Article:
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Howl’s Moving Castle Book Review

By: Claire Rankin

 

Howl’s Moving Castle was published on April 22nd 2008. So we are a bit late with a review, but better late then never. Many of you are no doubt familiar with the film Howl’s Moving Castle by Hayao Miyazaki. I was before I read the book as well. But let me assure you they are two very different things so hold on as I introduce you to a novel that is as fanciful as it is fun.

Sophie Hatter is just that, a hatter in the small town of market chipping on the edged of the Wastes a barren waste-land which is the home of the witch of the wastes. In Market Chipping, as in the rest of the kingdom in which the novel takes place, there are wizards and witches of all skill and type of magic. But Sophie isn’t like them she is the first child of three and thus doomed to lead a boring and fortuneless life. That is of course until the days when she meets a handsome, and perhaps overly decorated, stranger on the way to see her younger sister at the town bakery. That evening the beautiful Witch of the Waste come to pay her visit and curse her with old age. The curse acts as a catalyst causing Sophie t leave her hat shop and her home town to find her own fortune in the mountains behind her town. It is here that she encounters a turnip headed scarecrow, a dog, and a Wizard Howl’s moving castle.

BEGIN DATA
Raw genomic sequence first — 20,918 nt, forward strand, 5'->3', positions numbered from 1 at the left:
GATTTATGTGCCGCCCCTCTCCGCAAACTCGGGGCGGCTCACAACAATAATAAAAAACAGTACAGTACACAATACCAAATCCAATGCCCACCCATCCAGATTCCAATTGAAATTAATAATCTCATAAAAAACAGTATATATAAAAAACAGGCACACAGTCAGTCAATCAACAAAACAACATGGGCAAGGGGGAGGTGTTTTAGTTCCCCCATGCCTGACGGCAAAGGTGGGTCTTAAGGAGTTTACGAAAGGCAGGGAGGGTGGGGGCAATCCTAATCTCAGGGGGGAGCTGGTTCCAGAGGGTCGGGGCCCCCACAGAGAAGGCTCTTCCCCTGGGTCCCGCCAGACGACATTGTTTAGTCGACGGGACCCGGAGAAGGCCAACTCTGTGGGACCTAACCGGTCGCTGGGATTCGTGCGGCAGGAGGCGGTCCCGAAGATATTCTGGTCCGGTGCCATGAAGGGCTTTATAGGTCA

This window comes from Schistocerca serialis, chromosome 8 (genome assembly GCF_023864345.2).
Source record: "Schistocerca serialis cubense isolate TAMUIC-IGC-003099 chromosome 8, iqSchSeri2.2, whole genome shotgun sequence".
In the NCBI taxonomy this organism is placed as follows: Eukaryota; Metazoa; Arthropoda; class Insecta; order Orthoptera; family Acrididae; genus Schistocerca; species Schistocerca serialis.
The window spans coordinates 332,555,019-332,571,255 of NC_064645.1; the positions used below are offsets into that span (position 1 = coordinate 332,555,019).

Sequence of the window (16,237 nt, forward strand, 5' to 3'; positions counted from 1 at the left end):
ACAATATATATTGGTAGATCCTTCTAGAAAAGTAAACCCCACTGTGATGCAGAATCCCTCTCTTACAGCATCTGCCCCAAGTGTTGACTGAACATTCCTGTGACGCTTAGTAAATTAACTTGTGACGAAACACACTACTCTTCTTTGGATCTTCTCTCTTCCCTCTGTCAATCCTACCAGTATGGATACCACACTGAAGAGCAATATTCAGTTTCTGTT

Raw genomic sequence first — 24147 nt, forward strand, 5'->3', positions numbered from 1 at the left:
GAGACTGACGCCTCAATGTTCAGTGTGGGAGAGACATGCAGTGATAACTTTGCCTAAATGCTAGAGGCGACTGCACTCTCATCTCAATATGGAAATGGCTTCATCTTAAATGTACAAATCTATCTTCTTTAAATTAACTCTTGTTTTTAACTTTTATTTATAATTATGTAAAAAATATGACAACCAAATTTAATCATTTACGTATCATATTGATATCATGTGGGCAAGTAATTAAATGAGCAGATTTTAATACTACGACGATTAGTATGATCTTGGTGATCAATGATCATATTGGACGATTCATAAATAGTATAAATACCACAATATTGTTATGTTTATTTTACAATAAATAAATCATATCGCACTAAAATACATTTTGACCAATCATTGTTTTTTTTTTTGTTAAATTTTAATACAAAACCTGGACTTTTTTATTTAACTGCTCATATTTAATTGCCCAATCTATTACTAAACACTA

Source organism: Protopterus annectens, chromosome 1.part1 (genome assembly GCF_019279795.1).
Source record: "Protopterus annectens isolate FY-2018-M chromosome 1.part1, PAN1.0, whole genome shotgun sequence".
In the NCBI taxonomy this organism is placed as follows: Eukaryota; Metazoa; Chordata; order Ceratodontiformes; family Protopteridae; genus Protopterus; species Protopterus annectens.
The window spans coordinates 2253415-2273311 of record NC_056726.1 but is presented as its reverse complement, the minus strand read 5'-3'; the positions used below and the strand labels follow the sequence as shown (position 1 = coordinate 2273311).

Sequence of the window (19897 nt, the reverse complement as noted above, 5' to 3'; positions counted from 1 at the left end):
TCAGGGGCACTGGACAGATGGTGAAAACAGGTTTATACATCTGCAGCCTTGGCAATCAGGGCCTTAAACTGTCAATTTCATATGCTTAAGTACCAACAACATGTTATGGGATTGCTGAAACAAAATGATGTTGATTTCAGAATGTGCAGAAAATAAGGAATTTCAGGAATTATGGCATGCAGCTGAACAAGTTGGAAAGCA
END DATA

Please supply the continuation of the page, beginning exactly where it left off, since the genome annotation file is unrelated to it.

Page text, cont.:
With cast of characters that will make your head spin the novel entrances you with subtlety and humor as the reader learns about the entire cast. Sophie’s sisters switch places in order to learn the trades they wish to know. Michael, Howl’s apprentice, is in love with one of Sophie’s sister, while thinking she is another. Calcifer, the fire demon, has made a deal with Sophie as he can see through his old age. Howl himself whines and moans whenever his selfishness is questioned. Meanwhile Sophie herself, in old age and in youth, gains gumption and gives even Howl and the Witch of the Waste a run for their money.

A charming novel that, while it may seem as though it doesn’t move, tells the story with subtlety as it goes from one event to another. People familiar with the film will the differences surprising and helpful as it provides much needed backstory to the Miyazaki classic that, while being enchanting in it’s own way, can leave viewers confused. But don’t just take my word for it see what others have to say.

 

Official Review:
“…Her hallmarks include laugh-aloud humour, plenty of magic and imaginative array of alternate worlds. Yet, at the same time, a great seriousness is present in all of her novels, a sense of urgency that links Jones’s most outrageous plots to her readers’ hopes and fears…’” — Publishers Weekly –This text refers to the Hardcover edition.

 

Customer Review:
“Diana Wynne-Jones has a well-deserved reputation for funny, well-plotted, keep-you-riveted-to-your-chair fantasy stories. Here she provides an unusual sorcerer, an unlikely heroine, and a lot of sly winks at fantasies and fairy tales. Very entertaining. [. . .]” – EA Solinas customer review on amazon.com

 

Howl’s Moving Castle is available in bookstores such as Amazon, Barnes and Noble, etc.

If you are interested please grab a copy and enjoy .

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